The United States and the New Forces of the World

February 14, 1962


University of Indonesia, Jakarta, Indonesia

The outstanding spirit abroad in the world today is nationalism—nationalism closely linked with anti-colonialism.

Nationalism itself, of course, is nothing new. This self-determination performed the essential function of giving people an identity with their country and with each other. It became in some societies not merely an article of faith and common aspiration—but also a badge of conquest.

This was true of the nationalism which characterized the old Roman Empire, and was the driving force behind the German, Italian, and Japanese dictatorships in the days before World War II. It has not been true of our American nationalism. Nor is it true of the new nationalism loose in the world today. This nationalism has taken the form of “non conquest,” of disengagement from former economic and political ties. It is re-creating in many parts of the world a sense of identity and of national aims and aspiration that the old order too often has sought to stifle.

The United States has always been sympathetic with this kind of national aspiration…The American people fought for national independence in 1776 and have been its spearhead ever since.

We know from our own history that the creation of a nation is not an easy matter. It took us years after our revolution—after we ceased to be a colony—to forge our thirteen original states into a nation that could act effectively and protect and promote the welfare of all its people…It is from our knowledge of difficulties we have faced, as well as from our dedication to the ideal of independence, that we have sought to aid new nations with technical and financial assistance during their crucial early years. Our aim is that they survive, develop, and remain proud and independent…

The United States had no desire to impose our conception of the role other nations should be allowed to assume. And I can tell you quite frankly we have no intention of permitting any other nation to enforce its system on other nations of the world.

On the contrary, the answer we have given and shall continue to give calls, as President Kennedy said, for the association of nations on a world and on a regional basis to defend the rights of the least on behalf of the whole…

But anti-colonialism is nothing if it does not follow national paths and remain true to its basic principle. If anti-colonialism is the struggle for freedom, then the new nations must remain free…Your president, in striving for an increase of living standards, has set as his goal “a just and prosperous society.”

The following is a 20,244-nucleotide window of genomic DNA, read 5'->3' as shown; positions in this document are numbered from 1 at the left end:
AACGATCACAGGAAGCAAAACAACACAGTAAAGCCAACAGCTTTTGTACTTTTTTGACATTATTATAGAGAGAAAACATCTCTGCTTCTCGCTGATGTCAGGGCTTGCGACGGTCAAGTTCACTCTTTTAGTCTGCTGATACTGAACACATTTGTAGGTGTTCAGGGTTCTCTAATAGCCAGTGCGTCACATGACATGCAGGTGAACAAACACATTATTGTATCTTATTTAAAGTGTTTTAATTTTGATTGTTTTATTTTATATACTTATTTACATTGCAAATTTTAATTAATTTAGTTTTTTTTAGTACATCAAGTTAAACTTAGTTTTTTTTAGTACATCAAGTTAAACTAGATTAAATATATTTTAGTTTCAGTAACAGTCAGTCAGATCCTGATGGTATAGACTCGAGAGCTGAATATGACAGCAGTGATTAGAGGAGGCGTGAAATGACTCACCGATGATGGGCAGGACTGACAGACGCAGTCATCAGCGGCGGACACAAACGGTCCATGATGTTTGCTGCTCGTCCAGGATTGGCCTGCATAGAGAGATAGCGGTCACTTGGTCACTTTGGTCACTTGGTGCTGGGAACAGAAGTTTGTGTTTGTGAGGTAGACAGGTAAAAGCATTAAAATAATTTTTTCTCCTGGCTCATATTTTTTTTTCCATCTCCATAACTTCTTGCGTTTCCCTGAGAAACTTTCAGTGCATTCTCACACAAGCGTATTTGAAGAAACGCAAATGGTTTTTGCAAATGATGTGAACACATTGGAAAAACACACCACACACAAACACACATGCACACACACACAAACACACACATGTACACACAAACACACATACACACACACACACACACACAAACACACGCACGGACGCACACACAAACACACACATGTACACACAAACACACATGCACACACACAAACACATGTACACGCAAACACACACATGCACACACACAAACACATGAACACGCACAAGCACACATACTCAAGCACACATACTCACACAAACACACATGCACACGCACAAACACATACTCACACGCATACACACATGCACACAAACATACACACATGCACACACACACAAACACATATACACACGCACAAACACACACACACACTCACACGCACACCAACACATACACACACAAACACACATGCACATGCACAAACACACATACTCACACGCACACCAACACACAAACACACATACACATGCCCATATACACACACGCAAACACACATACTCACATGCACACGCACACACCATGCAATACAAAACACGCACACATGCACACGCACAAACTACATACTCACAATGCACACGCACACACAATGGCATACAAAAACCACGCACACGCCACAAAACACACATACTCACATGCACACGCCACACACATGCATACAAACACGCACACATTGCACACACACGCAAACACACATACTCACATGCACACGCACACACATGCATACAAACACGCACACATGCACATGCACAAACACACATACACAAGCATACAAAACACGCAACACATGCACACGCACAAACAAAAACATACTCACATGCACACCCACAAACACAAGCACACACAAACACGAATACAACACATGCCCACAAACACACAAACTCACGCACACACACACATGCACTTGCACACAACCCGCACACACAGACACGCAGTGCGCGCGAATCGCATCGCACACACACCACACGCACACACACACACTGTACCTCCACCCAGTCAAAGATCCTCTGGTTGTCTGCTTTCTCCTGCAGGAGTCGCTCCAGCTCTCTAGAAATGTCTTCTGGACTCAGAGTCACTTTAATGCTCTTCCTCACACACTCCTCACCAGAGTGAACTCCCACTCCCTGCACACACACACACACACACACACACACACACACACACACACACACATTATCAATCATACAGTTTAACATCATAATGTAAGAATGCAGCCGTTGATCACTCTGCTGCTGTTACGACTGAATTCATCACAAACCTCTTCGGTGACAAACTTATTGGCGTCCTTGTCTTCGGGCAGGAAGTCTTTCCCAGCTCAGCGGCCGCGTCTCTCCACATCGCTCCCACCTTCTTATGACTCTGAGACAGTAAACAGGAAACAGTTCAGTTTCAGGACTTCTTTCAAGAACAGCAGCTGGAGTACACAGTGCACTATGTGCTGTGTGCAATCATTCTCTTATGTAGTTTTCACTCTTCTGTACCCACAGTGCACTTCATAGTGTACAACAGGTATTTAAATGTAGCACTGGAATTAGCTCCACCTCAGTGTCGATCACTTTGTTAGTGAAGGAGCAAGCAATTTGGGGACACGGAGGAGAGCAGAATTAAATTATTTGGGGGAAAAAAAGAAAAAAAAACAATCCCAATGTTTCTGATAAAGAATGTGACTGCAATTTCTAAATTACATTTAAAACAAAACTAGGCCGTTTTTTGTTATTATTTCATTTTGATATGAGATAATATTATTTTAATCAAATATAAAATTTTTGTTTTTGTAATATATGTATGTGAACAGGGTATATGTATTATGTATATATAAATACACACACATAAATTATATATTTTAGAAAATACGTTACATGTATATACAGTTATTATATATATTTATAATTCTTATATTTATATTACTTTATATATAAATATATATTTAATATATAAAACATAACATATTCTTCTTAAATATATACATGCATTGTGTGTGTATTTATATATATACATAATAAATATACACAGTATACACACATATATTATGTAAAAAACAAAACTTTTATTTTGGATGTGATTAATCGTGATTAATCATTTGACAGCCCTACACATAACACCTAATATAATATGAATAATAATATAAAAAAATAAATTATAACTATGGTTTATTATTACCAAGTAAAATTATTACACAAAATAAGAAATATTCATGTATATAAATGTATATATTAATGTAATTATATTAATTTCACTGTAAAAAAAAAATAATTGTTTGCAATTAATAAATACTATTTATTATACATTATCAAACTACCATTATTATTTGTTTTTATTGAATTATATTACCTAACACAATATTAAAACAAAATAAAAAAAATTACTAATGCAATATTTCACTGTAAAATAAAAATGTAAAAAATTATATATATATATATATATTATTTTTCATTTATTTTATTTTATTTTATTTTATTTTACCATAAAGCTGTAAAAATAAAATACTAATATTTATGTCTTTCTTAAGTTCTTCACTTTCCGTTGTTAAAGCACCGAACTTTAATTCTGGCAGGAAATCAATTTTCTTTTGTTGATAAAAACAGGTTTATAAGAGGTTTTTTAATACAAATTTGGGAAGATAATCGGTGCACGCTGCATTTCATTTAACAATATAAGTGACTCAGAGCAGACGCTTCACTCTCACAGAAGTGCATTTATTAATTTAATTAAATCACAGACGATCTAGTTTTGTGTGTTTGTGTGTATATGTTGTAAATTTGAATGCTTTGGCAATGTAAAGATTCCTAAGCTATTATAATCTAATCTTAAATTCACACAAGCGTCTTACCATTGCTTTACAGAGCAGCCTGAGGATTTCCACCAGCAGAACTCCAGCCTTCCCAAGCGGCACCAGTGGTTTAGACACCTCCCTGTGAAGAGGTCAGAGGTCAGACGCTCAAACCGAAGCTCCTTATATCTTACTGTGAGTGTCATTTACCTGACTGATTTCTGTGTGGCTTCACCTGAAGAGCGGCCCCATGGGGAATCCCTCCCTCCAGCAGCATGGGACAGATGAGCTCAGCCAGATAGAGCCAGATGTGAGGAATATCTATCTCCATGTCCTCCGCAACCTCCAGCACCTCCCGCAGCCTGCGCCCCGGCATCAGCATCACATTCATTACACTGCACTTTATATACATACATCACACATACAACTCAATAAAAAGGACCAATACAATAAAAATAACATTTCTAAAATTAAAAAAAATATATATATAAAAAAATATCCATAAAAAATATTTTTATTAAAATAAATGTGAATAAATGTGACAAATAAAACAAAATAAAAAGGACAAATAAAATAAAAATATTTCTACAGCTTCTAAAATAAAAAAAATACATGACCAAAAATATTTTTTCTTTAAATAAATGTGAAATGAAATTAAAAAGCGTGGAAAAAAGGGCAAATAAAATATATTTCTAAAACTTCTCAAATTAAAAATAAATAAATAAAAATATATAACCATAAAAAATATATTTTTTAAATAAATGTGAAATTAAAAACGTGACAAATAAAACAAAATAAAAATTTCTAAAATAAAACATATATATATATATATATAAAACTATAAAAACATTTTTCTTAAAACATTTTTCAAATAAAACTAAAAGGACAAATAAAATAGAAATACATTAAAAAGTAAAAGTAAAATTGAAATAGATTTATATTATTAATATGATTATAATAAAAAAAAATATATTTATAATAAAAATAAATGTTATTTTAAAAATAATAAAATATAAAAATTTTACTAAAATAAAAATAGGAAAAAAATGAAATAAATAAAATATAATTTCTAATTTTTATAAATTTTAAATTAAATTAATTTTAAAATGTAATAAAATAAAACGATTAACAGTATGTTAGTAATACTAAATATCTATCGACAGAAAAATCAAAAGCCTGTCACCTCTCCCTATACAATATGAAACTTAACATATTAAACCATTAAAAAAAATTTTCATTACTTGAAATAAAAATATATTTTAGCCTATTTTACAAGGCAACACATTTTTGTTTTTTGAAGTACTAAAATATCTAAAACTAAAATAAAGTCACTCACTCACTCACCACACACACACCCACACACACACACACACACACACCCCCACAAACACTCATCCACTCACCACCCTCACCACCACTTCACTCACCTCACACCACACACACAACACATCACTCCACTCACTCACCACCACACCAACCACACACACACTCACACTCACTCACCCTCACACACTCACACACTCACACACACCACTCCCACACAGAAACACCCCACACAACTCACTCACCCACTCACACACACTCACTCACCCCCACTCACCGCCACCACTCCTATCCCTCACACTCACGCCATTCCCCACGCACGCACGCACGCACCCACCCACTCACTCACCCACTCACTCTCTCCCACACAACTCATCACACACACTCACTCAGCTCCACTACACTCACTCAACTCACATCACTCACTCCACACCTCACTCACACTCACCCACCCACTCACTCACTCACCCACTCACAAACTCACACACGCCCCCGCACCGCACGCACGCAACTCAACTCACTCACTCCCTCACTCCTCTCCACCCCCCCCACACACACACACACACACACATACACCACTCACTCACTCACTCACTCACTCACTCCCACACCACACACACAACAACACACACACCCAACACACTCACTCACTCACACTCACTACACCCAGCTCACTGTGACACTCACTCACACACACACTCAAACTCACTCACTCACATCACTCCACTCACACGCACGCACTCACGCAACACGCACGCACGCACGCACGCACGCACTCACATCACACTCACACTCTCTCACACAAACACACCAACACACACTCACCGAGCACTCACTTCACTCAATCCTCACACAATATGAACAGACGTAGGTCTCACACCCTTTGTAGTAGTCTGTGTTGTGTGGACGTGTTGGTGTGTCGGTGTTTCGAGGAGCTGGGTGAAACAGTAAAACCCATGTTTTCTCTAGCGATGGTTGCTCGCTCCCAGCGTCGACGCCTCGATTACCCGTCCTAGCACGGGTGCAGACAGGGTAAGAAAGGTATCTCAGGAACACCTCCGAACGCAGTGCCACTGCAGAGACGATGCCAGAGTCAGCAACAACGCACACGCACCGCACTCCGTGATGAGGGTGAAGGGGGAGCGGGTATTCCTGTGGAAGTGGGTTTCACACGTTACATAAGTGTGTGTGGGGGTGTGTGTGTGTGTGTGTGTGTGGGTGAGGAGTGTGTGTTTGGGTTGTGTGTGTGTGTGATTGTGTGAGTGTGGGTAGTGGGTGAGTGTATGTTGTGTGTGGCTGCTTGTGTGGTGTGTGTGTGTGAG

Its attainment, even to a moderate degree, is difficult. Men may differ as to what form of government will do the best job. Even within independent governments such as yours and mine, there is no rigid formula upon which all of us can agree…

But the important thing is, regardless of our differences, that we all hold firmly to the belief that a just and prosperous society is possible of achievement.

History has proved that a prosperous society, bringing decent living standards, education, and adequate medical care to all its citizens—not to a favored few—is made more nearly possible by men who remain dedicated to the principles of freedom than by those who are bound by a totalitarian system or an economic and political manifesto drafted a century ago as a solution for conditions which scarcely exist today…

In any society there are improvements that can be made, problems that remain unsolved. We have not fully attained for ourselves the prosperity that we seek for our people and all mankind. We can do better and we intend to do so. Our struggles against racial discrimination, our continuing struggle against want, our efforts to lift the levels of education so that any man may choose freely in the light of knowledge, all these struggles will continue. But we are making progress with them. That is what is important. We will not accept the status quo…